For the past 2 1/2 weeks my husband and I have been searching feverishly for a brand new car. Because it will be the first time we will have purchased a never used before car, we have exhausted ourselves in an attempt to make sure we get the right car for us. We have driven so many makes and models that we have basically eliminated any chance of actually following through with buying one. We arrogantly perhaps, have test driven cars that were out of our price range. What's the big deal? Well, discontentment. When we realized we were fooling ourselves and our budget, we were forced to come back to reality and only test drive cars that we could actually afford and still have flexibility within our budget. But, it was not so easy going back. Although the cars we began to test drive were more than adequate, we found that our ideal car had modified to such a degree that we have not been able to be happy with anything.
Granted we own two cars presently. The newer one is a sports car. Our initial plan was to keep the old one and trade in the new one. We could, but we aren't going to now. We have discovered that the joy we gain from driving it exceeds our desire to have its loan paid off and have it replaced with a new one. Now, we are considering trading in the older car, using its trade in value along with some additional money to purchase another newer used car.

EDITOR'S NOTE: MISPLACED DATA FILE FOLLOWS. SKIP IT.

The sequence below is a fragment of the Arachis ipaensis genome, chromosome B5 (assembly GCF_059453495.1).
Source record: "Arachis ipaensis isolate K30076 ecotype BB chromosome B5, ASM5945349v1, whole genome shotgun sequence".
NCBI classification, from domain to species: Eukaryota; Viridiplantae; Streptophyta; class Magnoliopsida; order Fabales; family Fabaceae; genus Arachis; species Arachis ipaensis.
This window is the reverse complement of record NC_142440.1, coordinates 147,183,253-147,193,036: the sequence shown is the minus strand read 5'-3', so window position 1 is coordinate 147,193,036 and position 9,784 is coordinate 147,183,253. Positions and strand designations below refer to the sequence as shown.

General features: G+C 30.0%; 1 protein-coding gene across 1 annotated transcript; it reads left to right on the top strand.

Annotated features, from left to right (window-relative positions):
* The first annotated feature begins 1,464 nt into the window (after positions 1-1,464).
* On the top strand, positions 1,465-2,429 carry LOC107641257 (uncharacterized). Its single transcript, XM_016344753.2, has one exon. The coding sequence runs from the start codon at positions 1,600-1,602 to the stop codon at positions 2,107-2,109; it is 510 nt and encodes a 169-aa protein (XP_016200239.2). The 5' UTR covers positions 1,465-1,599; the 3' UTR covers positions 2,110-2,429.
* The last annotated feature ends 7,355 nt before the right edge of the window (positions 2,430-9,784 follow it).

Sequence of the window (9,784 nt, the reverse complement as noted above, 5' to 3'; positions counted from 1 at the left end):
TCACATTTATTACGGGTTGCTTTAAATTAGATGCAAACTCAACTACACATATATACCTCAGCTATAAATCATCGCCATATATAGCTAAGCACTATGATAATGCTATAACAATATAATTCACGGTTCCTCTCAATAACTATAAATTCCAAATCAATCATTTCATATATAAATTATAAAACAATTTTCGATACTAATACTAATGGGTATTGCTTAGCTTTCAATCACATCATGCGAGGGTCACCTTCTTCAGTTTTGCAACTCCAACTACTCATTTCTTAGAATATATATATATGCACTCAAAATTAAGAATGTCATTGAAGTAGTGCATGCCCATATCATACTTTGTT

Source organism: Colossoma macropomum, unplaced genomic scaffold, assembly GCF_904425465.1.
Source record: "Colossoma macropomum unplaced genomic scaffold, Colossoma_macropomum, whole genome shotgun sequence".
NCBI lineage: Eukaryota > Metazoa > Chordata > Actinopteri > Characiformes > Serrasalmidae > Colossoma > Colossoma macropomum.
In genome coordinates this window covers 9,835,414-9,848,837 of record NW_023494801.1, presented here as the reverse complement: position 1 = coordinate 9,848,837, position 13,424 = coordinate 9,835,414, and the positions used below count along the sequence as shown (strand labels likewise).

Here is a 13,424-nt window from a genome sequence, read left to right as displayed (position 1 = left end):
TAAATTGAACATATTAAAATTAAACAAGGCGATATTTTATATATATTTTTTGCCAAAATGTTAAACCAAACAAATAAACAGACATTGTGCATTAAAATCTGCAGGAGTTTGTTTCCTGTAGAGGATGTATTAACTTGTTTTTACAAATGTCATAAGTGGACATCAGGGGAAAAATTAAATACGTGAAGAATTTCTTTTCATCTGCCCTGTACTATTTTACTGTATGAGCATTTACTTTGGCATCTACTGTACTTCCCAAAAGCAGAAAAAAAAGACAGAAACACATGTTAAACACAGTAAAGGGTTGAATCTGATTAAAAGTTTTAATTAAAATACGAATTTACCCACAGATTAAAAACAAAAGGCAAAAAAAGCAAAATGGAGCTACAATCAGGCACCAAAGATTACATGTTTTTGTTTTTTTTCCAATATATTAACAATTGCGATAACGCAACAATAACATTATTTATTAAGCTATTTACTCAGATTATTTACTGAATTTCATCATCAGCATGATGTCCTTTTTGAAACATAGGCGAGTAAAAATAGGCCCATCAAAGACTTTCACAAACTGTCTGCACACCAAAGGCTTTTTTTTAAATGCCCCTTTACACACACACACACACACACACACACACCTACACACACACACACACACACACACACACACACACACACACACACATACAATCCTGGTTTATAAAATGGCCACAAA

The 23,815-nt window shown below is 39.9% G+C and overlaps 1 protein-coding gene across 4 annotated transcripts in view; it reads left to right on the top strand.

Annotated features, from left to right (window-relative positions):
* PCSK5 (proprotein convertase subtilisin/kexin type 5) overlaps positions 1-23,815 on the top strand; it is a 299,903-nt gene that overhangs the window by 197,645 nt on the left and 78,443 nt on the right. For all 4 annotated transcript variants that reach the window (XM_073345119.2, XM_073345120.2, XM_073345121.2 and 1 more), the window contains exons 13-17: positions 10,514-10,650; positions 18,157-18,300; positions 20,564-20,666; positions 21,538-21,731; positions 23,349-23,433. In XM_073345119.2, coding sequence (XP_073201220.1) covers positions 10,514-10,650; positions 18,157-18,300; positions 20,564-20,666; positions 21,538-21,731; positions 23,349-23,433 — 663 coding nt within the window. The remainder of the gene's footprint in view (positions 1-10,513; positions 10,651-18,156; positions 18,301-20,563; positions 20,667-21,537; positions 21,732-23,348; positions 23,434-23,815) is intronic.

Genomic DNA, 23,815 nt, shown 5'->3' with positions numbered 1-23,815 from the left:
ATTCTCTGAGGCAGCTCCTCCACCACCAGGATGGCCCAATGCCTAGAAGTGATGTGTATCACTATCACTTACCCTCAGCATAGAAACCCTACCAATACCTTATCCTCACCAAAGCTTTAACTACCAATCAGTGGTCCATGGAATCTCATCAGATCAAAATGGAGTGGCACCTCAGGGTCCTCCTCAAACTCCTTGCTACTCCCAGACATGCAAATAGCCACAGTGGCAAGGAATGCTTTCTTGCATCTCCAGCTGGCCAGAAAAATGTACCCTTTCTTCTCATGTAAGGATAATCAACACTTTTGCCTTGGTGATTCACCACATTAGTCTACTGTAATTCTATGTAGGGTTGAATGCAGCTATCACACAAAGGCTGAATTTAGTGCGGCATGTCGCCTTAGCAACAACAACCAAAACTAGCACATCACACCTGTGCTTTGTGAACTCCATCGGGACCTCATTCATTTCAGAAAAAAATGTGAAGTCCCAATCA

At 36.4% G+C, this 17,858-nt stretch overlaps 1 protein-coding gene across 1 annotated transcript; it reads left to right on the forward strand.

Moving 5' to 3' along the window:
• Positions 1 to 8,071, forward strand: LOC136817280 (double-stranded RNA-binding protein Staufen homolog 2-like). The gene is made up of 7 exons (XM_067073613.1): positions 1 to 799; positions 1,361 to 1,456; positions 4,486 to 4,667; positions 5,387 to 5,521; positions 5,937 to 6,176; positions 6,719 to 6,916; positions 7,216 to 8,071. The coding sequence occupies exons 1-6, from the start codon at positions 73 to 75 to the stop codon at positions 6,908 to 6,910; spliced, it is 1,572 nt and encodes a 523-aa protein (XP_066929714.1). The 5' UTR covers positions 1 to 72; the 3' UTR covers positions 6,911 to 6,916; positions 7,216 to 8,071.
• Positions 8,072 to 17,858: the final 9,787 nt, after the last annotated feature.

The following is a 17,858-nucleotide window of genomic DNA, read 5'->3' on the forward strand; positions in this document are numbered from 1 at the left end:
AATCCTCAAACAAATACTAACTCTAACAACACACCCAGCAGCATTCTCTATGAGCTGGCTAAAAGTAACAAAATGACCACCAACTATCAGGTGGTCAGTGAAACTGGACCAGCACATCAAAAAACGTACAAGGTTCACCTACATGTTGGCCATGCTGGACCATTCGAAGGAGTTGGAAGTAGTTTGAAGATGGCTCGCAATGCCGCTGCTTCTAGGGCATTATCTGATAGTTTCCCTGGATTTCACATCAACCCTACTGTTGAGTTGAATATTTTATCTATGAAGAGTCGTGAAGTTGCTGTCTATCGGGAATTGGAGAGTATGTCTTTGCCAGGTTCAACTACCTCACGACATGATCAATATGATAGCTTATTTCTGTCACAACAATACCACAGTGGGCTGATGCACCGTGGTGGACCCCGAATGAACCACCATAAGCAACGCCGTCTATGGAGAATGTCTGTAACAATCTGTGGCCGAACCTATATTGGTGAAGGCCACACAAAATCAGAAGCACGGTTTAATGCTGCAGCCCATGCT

Through all of this "Autumn Hunt" I have come to see a spiritual principle in the ordeal.
Discovery is a strange little bugger when combined with limitations.
My husband and I ventured into a world that was more than we could handle in our little escapades, we didn't keep our eyes on the real need we were trying to fill. We knew we needed an AWD that would be able to compete in size in the winter months with the other vehicles that were going to be racing along side me on my way to and from Graduate School. But, before we knew it our list grew to include things like: leather, backup camera, navigation, 7- passenger seating, DVD, 1st and 2nd row heated seats, etc.
Spiritual principles: Materialism, greed, discontentment, pride, and the list goes on.
It isn't that these things in general are bad, the issue is that our finances and need do not truly call for such a burden of expense. We lost our focus and it killed our dream of owning a brand new car. It is okay though. I have recovered. And I have realized that to drop back and punt is a good thing. We can put off the immediate gratification of purchasing this grand purchase. By denying ourselves this gift, we will be able to have something to look forward to when the timing is right. Ideally, when I graduate from college. It could be very detrimental to our finances if we just compulsively jumped into granting ourselves the best we could finance. This decision could have the potential of wrecking us, destroy our credit and cause us to lose the new car and prohibit us from purchasing even a newer used car.
The Bible warns us about the lust of the eyes, because we can put wreck our lives. Discontentment or lust can blind side us and cause us to lose the more valuable possessions we have, like people and reputation.
So, the next time you go comparison shopping remember our little shopping trip and lesson. Sometimes, it is better to stay within the boundaries we have consciously set up for a healthier and happier life.